- The Washington Times - Monday, December 3, 2001

Ghost reader
Actual letter sent to Washington Mayor Anthony A. Williams late last week by Jesse H. Merrell of 2610 Garfield St. NW:
"Dear Mayor Luther Miller is still dead!
"Several weeks ago, after your Public Works Department sent him a certified letter here about trash being out too early I wrote you and them that he had been dead since 1976. His status has not changed.
"However, your Department of Motor Vehicles has now sent a certified letter to him at 2610 Garfield St., NW, where he died in January 1976, more than 25 years ago. I do not know if he has any outstanding parking tickets, but I can assure you he is not driving any motor vehicles, nor are any motor vehicles registered in his name.
"If you must insist on continuing to write to Luther Miller, you should direct all future correspondence to him at: Old Stone Church Cemetery, Lewisburg, WV 24901."

History surfaces
Dwight D. Eisenhower's handwritten diaries from 1944 and 1945 have been found, documenting the invasion of Nazi-occupied Europe, D-Day operations, the Allied breakout from Normandy, the Battle of the Bulge and the surrender of Germany in May 1945.
The two volumes were discovered among the personal possessions of Barbara Wyden when she moved recently from her Connecticut home, according to her brother Richard Woodman. Mrs. Wyden long ago was ghostwriter of a memoir by Eisenhower's wartime secretary Kay Summersby.
Winston Churchill, General Bernard Montgomery, General George Patton and King George VI are among the characters who march across the diaries' pages. The 1944 volume is bound in dark blue leather and carries the inscription "Diary" in gold letters, while the 1945 diary is tan leather and has inscribed "Gen. Dwight D. Eisenhower" in gold lettering.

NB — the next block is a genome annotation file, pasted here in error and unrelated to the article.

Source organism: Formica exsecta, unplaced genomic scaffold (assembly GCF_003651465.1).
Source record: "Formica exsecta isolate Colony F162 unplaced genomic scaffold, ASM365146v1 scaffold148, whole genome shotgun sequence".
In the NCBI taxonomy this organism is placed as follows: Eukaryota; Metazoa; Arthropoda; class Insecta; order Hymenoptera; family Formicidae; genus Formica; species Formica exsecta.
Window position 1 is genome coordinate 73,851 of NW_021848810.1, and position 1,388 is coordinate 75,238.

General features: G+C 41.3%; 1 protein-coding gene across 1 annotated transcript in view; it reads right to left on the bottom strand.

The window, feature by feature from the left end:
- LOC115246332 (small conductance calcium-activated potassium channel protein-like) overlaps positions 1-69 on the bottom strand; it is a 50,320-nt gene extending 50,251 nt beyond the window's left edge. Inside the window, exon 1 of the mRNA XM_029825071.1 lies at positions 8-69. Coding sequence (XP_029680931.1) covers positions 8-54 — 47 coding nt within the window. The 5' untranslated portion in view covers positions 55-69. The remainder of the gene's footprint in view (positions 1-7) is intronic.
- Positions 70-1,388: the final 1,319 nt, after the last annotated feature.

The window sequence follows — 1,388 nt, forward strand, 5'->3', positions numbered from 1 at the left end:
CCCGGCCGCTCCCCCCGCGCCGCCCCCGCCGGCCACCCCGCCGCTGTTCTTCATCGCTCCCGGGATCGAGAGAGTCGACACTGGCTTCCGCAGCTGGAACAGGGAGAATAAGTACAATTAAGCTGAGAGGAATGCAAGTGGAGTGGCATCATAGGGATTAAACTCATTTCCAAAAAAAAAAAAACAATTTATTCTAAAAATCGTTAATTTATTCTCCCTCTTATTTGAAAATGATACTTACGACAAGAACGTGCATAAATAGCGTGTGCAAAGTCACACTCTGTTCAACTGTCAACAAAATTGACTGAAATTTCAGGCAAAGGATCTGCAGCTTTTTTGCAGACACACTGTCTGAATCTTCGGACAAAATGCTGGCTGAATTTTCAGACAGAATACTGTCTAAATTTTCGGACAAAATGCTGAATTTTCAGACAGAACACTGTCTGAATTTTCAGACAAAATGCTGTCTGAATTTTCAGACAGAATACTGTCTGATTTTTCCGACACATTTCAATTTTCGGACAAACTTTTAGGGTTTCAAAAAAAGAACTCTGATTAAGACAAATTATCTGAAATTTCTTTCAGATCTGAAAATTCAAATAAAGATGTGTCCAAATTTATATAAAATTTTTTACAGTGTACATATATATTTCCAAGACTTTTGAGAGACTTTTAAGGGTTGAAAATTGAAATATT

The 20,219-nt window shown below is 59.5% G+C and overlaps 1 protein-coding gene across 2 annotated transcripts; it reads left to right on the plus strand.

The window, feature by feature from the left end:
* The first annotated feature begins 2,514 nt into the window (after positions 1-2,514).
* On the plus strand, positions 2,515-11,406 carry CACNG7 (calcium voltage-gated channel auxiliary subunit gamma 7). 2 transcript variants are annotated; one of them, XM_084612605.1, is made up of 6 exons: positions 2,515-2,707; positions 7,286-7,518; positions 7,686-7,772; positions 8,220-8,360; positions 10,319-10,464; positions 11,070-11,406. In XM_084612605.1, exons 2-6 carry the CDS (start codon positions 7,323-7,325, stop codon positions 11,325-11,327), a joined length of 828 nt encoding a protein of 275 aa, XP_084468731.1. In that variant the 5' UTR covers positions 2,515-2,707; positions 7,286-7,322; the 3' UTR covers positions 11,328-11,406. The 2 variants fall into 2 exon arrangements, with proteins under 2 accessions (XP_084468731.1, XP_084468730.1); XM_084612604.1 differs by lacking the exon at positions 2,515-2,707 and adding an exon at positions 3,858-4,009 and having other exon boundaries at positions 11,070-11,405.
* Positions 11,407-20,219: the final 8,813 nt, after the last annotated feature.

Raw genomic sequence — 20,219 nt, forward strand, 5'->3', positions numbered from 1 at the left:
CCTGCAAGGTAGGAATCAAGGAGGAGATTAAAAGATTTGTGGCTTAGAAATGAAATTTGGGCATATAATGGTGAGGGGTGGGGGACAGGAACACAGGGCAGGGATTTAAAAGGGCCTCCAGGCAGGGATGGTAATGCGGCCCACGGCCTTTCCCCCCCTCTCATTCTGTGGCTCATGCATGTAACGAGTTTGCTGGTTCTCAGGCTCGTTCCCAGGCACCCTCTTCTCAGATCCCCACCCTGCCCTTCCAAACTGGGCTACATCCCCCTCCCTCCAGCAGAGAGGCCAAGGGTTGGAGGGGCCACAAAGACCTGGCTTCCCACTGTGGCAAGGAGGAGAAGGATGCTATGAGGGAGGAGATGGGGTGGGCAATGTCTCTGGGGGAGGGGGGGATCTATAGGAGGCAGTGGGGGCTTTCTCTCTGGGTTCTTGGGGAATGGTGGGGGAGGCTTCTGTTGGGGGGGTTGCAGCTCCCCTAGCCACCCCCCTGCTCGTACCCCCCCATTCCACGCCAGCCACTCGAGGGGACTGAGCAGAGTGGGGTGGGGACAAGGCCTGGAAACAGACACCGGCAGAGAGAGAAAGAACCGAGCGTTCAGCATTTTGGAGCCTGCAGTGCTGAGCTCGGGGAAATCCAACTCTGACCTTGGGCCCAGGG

Jewish-occupied Hill
The National Jewish Democratic Council isn't satisfied with an explanation of Rep. Cynthia McKinney, Georgia Democrat, regarding statements made against Jewish members of Congress by her congressional aide, Raeed Tayeh.
"I understand that he just resigned this afternoon," David A. Harris, the NJDC's deputy executive editor, told Inside the Beltway late last week. "While we give Representative McKinney credit for doing the right thing here, we would have liked to have seen her specifically address any of the objectionable points he made in his original letter.
"Ms. McKinney's statement seemed to focus more on the logistical fact that the letter was sent without her authorization," he pointed out.
In a letter to the editor of the Nov. 28 edition of the Capitol Hill newspaper, The Hill, Mr. Tayeh wrote that Jewish lawmakers seemed "to care more about Israel than human rights and American values."
The aide added: "What is more disturbing to me is that many of these pro-Israeli lawmakers sit on the House International Relations Committee despite the obvious conflict of interest that their emotional attachments to Israel cause. The Israeli occupation of all territories must end, including Congress."
Mr. Harris said either Mr. Tayeh showed "an incredible lack of common sense by signing his letter as a member of a congresswoman's staff, thereby associating her name with such bigoted views, or Congresswoman McKinney has allowed her name to be associated with the cause of small-mindedness and religious bigotry."
It has been an outspoken couple of months for Ms. McKinney.
First, she attacked the U.S. news media for disseminating only "white noise" in its reportage of the war against terrorism in Afghanistan, ignoring "these other voices out there."
Later, she abruptly told a House International Relations subcommittee on human rights: "I don't think anybody is supporting the Taliban, except maybe some elements of the State Department and the CIA" for which she was immediately scolded by the subcommittee's chairman for speaking out of turn.

Help wanted
In response to the new Transportation Security Act, Uncle Sam is seeking 28,000 U.S. citizens with "sufficient dexterity" to screen passengers and bags at airports.
Minimum requirements: high school or comparable degree, no serious criminal record.
Maximum pay: $25,000 annually.
"We expect to have standards and application procedures for these positions developed no later than the end of the year, at which time we will begin accepting applications," the Department of Transportation informs us.
In the meantime, the DOT asks those interested in becoming federal screeners to leave their names and addresses at the following number: 800/525-2878.

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